The Woman Warrior
Maxine Hong Kingston
FTC: I also bought this one. You should give me an award for stimulating the economy.
I’m pretty much speechless. So I’m going to steal the description from Wikipedia:
The Woman Warrior: Memoirs of a Girlhood Among Ghosts is a memoir by Maxine Hong Kingston, published by Vintage Books in 1975. Although there are many scholarly debates surrounding the official genre classification of the book, it can best be described as a work of creative non-fiction.
Throughout the five chapters of The Woman Warrior, Kingston blends autobiography with old Chinese folktales. What results is a complex portrayal of the 20th Century experiences of Chinese-Americans living in the U.S in the shadow of the Chinese Revolution.
The Woman Warrior has been reported by the Modern Language Association as the most commonly taught text in modern university education. It has been used in disciplines as far reaching as American literature, anthropology, Asian studies, composition, education, psychology, sociology, and women’s studies. In addition, it has also won the National Book Critics Circle Award and has been named one of Time Magazine’s top nonfiction books of the 1970s.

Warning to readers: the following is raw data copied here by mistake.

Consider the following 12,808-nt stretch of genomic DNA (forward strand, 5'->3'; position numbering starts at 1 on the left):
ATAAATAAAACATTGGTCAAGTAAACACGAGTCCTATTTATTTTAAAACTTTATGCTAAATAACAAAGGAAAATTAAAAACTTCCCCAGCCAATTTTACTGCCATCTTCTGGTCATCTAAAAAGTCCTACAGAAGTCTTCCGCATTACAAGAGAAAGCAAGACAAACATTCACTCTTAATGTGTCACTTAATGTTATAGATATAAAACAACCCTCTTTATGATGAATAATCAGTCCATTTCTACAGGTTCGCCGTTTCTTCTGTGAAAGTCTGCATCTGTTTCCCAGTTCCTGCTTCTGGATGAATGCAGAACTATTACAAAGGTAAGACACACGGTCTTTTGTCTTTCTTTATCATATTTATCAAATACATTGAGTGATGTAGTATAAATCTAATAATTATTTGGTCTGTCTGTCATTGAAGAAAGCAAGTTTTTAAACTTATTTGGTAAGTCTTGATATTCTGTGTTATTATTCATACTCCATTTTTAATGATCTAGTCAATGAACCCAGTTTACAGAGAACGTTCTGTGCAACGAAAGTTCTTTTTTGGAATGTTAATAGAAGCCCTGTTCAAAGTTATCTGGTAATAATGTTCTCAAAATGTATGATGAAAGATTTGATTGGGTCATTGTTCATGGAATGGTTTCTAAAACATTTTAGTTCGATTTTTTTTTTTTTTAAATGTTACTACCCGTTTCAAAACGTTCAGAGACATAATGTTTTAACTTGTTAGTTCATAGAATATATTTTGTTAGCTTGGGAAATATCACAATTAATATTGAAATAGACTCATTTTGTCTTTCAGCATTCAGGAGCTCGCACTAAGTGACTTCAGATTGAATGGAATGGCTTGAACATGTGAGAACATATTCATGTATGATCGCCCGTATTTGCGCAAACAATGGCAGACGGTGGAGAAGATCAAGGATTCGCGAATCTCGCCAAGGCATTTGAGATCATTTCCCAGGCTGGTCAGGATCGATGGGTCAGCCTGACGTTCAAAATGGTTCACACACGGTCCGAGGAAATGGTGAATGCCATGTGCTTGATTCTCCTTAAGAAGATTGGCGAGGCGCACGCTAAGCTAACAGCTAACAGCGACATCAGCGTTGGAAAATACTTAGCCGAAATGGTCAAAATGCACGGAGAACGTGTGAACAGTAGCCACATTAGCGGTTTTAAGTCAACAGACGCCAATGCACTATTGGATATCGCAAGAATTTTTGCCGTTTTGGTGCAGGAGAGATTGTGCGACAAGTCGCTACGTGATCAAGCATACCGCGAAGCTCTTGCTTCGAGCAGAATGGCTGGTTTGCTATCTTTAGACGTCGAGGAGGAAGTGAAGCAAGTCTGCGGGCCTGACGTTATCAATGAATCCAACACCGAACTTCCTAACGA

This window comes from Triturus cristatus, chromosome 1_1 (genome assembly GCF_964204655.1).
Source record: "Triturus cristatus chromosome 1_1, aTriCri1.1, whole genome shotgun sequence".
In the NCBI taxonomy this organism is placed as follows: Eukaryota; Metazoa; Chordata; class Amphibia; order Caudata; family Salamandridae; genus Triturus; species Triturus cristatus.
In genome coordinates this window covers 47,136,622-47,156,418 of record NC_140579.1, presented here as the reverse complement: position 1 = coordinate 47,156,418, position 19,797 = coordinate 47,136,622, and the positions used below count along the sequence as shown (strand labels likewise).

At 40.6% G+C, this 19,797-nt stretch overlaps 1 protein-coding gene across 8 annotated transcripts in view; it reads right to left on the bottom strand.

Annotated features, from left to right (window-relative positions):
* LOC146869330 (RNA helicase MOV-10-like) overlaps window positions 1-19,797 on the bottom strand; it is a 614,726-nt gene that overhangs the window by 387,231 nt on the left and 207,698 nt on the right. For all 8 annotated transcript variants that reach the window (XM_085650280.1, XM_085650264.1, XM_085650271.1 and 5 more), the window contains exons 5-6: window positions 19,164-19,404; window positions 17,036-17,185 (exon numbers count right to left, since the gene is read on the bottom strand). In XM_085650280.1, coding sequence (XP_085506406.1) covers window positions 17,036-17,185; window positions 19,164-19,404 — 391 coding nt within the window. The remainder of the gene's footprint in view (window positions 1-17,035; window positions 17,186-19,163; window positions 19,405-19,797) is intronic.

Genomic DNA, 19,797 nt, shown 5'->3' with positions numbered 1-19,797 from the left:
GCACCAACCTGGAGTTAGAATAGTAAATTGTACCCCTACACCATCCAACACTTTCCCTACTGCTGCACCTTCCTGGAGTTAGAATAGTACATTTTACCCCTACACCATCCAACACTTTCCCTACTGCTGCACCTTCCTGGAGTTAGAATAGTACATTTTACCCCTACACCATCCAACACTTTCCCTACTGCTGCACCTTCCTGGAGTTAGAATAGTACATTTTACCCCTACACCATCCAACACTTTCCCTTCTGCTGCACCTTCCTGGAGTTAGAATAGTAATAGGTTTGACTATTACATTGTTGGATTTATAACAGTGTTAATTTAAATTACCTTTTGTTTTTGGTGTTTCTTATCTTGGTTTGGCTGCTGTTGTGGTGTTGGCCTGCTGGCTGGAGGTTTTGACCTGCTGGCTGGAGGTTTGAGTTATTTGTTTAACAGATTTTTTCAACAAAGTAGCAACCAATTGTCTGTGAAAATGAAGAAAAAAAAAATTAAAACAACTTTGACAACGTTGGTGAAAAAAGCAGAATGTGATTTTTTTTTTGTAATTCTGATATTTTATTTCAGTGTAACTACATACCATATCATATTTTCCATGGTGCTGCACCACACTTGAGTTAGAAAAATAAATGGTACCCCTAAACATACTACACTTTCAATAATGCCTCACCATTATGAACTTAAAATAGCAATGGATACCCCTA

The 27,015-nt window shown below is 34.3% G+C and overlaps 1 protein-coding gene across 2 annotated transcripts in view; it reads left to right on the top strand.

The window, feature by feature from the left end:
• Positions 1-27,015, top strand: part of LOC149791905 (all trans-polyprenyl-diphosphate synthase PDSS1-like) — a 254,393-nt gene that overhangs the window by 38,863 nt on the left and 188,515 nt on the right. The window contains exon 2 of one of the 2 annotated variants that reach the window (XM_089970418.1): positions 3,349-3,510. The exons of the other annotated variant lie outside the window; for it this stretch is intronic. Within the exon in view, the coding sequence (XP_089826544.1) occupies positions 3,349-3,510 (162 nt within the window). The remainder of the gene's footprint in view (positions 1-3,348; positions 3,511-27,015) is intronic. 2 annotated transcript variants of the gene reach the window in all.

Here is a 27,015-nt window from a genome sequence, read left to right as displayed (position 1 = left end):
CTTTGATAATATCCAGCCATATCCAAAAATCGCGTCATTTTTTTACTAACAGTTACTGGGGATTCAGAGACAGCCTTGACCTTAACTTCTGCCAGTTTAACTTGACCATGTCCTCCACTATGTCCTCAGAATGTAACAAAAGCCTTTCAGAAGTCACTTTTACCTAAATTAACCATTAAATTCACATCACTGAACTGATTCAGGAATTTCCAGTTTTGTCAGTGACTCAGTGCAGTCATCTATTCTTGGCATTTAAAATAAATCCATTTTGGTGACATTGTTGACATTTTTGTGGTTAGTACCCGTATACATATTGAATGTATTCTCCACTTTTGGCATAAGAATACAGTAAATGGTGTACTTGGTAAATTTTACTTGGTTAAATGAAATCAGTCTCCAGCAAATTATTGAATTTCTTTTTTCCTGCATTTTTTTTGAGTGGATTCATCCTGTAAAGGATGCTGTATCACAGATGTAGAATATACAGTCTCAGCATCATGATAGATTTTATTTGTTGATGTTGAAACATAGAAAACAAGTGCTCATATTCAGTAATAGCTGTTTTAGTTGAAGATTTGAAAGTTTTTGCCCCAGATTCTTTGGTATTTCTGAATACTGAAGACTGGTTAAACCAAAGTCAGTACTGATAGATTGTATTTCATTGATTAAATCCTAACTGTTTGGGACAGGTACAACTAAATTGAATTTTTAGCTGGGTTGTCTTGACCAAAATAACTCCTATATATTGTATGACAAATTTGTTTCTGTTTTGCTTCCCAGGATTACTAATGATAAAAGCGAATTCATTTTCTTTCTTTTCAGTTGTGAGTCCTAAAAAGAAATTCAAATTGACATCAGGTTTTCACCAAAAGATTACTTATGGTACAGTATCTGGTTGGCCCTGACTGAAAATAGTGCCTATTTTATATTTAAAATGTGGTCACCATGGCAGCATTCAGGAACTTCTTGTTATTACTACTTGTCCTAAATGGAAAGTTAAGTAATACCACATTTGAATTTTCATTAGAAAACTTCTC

Back to me being speechless. Unfortunately, I don’t mean that in a good way. This book baffles me, totally and completely. Not so much the interweaving of the folktales (although it was a little confusing at first), but the style. I found her writing choppy and disjointed. One minute we’re in the folktale, then whammo, there’s a random observation, then Kingston relates an episode from her childhood. Except it doesn’t flow…it’s as if the random observations are non sequiturs, and by the end I was totally frustrated.
However, despite my frustrations with this one, it does work for the Women Unbound Reading Challenge. There is plenty of information contrasting the roles of women in traditional Chinese society with Kingston’s determination to break free of her mother’s traditional expectations. Then there is her mother, who despite her Chinese medical degree conforms to traditional beliefs about daughters being less worthy than sons. Finally, Kingston’s interpretation of Chinese folktales can be pretty kick-ass.